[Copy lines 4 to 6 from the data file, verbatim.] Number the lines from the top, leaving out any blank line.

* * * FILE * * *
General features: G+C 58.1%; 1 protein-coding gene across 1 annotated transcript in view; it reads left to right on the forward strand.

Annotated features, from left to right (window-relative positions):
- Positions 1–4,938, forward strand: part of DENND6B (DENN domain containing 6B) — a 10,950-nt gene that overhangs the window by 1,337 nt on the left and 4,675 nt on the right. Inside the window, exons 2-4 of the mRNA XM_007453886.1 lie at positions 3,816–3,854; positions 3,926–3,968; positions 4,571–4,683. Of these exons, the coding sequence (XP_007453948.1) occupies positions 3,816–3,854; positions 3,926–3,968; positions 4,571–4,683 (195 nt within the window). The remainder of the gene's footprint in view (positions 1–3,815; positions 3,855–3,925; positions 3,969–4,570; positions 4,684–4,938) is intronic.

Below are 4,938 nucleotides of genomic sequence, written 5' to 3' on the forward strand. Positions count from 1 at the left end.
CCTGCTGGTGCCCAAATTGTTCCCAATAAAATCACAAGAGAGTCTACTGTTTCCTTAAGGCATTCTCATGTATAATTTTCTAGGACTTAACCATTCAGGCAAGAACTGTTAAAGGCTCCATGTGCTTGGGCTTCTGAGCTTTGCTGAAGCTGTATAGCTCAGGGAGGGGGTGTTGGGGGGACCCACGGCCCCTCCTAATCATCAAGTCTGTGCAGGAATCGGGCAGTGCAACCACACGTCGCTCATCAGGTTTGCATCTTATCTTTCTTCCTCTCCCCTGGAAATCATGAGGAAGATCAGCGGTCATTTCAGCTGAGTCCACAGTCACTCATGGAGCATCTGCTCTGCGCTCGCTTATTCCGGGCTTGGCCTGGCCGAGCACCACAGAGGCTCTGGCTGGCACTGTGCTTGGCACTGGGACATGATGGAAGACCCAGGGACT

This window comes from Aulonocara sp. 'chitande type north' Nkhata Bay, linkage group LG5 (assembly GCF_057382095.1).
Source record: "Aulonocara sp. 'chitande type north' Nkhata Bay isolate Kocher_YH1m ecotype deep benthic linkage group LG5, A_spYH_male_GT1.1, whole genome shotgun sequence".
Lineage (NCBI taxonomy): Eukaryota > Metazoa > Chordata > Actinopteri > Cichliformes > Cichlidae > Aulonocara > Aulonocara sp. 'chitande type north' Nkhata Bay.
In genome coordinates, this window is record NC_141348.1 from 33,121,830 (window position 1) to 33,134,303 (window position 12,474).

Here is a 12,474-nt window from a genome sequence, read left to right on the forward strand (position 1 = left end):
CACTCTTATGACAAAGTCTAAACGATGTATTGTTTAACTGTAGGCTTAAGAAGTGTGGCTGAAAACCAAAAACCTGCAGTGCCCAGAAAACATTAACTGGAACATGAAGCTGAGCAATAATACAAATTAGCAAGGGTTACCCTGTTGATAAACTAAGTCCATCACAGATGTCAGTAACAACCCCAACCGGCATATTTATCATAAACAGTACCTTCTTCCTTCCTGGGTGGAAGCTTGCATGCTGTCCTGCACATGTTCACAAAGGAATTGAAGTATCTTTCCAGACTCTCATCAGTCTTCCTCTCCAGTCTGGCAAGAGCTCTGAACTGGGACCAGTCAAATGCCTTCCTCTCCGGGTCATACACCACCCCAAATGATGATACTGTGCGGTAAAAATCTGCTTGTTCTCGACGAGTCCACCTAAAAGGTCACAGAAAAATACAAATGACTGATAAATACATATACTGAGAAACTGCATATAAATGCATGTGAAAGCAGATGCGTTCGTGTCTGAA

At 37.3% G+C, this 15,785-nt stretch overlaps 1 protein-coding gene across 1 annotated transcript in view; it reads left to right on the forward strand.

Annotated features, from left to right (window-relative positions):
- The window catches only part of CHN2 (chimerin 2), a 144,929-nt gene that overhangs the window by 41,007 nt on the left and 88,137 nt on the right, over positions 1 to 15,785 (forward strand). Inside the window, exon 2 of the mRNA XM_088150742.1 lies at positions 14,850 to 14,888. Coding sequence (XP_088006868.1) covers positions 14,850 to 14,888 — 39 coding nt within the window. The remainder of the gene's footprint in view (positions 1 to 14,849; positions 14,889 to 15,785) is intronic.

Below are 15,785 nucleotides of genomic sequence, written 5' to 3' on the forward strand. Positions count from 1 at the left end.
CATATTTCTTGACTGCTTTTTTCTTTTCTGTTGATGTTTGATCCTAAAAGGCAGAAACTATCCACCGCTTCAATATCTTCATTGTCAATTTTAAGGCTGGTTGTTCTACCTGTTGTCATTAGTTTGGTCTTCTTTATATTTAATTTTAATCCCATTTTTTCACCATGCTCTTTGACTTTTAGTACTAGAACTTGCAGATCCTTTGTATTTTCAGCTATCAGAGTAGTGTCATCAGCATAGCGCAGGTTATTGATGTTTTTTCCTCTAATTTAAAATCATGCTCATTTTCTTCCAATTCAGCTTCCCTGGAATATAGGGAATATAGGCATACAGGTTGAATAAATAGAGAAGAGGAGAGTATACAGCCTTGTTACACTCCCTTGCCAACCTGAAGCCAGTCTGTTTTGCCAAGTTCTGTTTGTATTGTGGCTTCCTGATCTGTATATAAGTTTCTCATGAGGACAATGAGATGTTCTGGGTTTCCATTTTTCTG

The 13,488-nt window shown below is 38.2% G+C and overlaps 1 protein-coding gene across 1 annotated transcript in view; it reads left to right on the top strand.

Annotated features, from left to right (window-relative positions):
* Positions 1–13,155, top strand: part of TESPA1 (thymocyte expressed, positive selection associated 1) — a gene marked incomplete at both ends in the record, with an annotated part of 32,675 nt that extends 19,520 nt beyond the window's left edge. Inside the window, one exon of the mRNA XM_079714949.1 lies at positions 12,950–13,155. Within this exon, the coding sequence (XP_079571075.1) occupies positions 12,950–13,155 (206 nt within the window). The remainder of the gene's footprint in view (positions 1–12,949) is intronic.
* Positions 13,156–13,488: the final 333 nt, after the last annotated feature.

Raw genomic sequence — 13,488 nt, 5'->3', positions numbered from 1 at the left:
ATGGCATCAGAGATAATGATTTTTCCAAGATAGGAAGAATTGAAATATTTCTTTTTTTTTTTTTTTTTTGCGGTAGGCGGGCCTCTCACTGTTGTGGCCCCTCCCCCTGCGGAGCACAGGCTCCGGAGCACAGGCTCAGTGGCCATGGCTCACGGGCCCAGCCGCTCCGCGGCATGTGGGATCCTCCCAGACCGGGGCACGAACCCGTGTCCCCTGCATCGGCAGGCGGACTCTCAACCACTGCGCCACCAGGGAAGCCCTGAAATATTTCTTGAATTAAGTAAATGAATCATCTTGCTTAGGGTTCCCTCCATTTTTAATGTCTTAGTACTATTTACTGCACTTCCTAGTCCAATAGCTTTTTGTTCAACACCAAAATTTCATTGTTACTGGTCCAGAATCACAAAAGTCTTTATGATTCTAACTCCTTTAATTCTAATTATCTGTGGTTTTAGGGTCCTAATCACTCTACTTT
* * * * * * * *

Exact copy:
Below are 4,938 nucleotides of genomic sequence, written 5' to 3' on the forward strand. Positions count from 1 at the left end.
CCTGCTGGTGCCCAAATTGTTCCCAATAAAATCACAAGAGAGTCTACTGTTTCCTTAAGGCATTCTCATGTATAATTTTCTAGGACTTAACCATTCAGGCAAGAACTGTTAAAGGCTCCATGTGCTTGGGCTTCTGAGCTTTGCTGAAGCTGTATAGCTCAGGGAGGGGGTGTTGGGGGGACCCACGGCCCCTCCTAATCATCAAGTCTGTGCAGGAATCGGGCAGTGCAACCACACGTCGCTCATCAGGTTTGCATCTTATCTTTCTTCCTCTCCCCTGGAAATCATGAGGAAGATCAGCGGTCATTTCAGCTGAGTCCACAGTCACTCATGGAGCATCTGCTCTGCGCTCGCTTATTCCGGGCTTGGCCTGGCCGAGCACCACAGAGGCTCTGGCTGGCACTGTGCTTGGCACTGGGACATGATGGAAGACCCAGGGACT

This window comes from Aulonocara sp. 'chitande type north' Nkhata Bay, linkage group LG5 (assembly GCF_057382095.1).